Each exempt category of employment has its own duties test; for example, to qualify as exempt, an executive employee's primary duty must be managing the organization, or managing a customarily recognized department or subdivision of the organization (29 C.F.R. 541.100). FLSA regulations discuss what is meant by "primary duty" (29 C.F.R. 541.700) and give examples of what may be considered to be "management" duties (29 C.F.R. 541.102). The executive must customarily and regularly direct the work of at least two or more other full-time employees or their equivalent and have the authority to hire or fire other employees, or the executive employee’s suggestions and recommendations as to the hiring, firing, advancement, promotion, or any other change of status of other employees must be given particular weight. See 29 C.F.R. 541.105 for an explanation of what is meant by "particular weight."

An administrative employee is exempt if the employee’s primary function is to perform office or non-manual work, directly related to the management or general business operations of the employer or the employer’s customers, that includes the exercise of discretion and independent judgment with respect to matters of significance (29 C.F.R. 541.200). FLSA regulations provide guidance as to what is meant by "directly related to the management or general business operations" (29 C.F.R. 541.201), "discretion and independent judgment" (29 C.F.R. 541.202), and give examples of the administrative exemption (29 C.F.R. 541.203).

To qualify for an exemption as a professional employee requires the position's primary duty be the performance of work requiring advanced knowledge (work which is predominantly intellectual in character) and the consistent exercise of discretion and judgment. The advanced knowledge must be in a field of science or learning and be customarily acquired by a prolonged course of specialized intellectual instruction. See 29 C.F.R. 541 Subpart D for FLSA rules explaining this exemption.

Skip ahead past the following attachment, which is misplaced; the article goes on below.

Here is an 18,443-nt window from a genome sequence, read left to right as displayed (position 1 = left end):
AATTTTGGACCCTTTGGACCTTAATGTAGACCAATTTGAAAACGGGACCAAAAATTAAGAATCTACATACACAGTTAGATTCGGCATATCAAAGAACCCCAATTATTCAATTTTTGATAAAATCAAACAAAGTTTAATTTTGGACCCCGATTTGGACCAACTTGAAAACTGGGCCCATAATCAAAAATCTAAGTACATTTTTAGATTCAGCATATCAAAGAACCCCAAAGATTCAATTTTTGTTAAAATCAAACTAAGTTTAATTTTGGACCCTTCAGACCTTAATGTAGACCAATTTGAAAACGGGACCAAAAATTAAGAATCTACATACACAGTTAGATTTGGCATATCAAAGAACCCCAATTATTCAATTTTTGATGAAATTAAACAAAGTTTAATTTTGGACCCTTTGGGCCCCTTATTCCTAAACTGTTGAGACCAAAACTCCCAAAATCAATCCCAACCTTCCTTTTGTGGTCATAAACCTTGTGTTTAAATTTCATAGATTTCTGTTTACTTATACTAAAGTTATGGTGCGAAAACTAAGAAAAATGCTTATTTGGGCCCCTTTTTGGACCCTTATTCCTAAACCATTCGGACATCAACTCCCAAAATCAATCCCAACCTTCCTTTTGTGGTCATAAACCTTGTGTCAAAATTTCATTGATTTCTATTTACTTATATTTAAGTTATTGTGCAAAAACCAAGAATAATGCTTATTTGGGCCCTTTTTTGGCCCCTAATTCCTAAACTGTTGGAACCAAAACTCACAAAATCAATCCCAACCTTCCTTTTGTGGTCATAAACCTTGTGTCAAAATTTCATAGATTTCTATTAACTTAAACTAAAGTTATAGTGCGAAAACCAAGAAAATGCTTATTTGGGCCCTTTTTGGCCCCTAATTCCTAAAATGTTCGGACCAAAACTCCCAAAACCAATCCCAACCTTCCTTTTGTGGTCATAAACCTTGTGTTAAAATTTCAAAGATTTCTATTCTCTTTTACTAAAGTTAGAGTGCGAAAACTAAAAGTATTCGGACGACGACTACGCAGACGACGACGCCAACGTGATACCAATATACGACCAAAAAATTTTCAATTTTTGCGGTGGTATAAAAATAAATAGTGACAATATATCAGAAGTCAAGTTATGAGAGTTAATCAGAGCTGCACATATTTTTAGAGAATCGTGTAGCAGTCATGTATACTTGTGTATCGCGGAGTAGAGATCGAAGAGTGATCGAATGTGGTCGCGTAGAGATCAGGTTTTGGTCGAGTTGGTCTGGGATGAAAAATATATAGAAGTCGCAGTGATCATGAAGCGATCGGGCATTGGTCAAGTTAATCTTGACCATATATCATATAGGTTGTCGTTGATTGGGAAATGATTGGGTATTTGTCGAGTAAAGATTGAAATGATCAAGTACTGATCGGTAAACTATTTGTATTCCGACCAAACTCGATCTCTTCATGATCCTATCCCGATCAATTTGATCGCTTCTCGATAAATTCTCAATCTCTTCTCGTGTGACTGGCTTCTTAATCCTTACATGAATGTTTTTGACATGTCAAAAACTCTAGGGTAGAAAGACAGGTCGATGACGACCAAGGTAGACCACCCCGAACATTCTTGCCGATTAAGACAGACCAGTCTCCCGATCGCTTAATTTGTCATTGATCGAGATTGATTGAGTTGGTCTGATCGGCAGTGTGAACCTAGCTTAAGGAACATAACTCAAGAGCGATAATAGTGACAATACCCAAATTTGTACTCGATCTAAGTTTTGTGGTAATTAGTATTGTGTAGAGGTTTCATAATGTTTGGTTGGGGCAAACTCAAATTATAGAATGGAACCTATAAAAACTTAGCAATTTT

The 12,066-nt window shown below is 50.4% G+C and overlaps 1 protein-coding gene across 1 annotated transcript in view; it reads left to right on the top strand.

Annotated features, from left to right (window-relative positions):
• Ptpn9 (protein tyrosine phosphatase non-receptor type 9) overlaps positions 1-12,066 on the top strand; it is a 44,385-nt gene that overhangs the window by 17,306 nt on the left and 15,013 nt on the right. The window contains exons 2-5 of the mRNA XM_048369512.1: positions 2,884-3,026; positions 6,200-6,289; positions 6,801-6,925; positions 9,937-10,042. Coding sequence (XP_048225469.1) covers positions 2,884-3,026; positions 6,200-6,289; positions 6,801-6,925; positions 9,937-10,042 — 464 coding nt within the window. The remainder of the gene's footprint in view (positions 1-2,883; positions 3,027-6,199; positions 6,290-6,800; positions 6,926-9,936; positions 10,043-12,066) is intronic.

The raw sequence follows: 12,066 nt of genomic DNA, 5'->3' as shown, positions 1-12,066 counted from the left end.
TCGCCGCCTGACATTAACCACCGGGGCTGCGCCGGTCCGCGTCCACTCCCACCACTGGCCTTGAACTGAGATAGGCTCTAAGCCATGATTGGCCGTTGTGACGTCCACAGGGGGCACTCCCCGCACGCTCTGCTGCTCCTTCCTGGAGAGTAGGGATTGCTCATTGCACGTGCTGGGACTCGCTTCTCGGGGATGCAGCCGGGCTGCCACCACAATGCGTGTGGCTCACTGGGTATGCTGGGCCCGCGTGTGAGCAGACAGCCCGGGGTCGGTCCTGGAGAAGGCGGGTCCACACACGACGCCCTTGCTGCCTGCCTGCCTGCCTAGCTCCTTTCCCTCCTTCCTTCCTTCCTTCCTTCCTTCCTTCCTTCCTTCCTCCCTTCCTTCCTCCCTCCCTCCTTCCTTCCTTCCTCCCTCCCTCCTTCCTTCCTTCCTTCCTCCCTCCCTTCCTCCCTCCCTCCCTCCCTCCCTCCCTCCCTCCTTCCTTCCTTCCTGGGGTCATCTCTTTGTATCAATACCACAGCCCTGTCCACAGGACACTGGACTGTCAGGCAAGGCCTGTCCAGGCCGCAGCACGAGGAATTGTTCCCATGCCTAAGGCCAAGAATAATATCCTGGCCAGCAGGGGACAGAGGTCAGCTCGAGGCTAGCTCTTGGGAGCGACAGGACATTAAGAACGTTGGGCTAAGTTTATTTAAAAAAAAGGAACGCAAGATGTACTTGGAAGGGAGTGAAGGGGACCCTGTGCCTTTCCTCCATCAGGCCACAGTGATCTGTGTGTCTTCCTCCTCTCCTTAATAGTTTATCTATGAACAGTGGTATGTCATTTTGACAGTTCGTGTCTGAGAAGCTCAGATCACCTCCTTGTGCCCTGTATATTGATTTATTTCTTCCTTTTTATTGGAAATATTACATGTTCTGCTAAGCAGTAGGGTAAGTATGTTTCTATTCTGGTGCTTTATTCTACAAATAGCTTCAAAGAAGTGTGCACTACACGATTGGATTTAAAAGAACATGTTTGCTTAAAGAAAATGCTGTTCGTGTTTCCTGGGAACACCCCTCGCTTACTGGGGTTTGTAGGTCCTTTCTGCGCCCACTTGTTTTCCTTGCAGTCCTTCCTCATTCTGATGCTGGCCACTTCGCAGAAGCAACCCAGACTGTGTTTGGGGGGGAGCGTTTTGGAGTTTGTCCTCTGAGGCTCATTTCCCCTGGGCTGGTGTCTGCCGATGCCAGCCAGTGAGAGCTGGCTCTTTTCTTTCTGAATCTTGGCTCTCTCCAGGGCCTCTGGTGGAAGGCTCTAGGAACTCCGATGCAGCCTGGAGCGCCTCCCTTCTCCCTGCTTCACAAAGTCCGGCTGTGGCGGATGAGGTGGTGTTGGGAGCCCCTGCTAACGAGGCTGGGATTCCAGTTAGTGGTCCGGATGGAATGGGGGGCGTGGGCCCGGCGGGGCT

To qualify for a computer employee exemption, the employee must be employed as a computer systems analyst, computer programmer, software engineer or other similarly skilled worker in the computer field.  The salary must be not less than $455 per week or, if compensated on an hourly basis, not less than $27.63 an hour. Additional information regarding this exemption is available from the U.S. Department of Labor 's Fact Sheet No. 17E: Exemption for Employees in Computer-Related Occupations Under the FLSA.

Can the Work Period Cover Something Other than Seven Days? Police, Fire, and Hospitals

 Law enforcement and fire fighters are not necessarily eligible for overtime if they work over 40 hours in a 7-day work week.  The trigger for overtime for police officers is 171 hours in a 28-day work period and for fire fighters is 212 hours in that same period. However, law enforcement and fire departments may establish a work period of from 7 to 28 days, with the number of hours for triggering overtime prorated. So, for work periods of at least 7 but less than 28 days, overtime pay is required when the number of hours worked exceeds the number of hours that bears the same relationship to 212 (fire) or 171 (police) as the number of days in the work period bears to 28. For example, fire protection personnel are due overtime under such a plan after 106 hours worked during a 14-day work period, while law enforcement personnel must receive overtime after 86 hours worked during a 14-day work period. For additional information, see the U.S. Department of Labor's Fact Sheet No. 8: Law Enforcement and Fire Protection Employees Under the FLSA .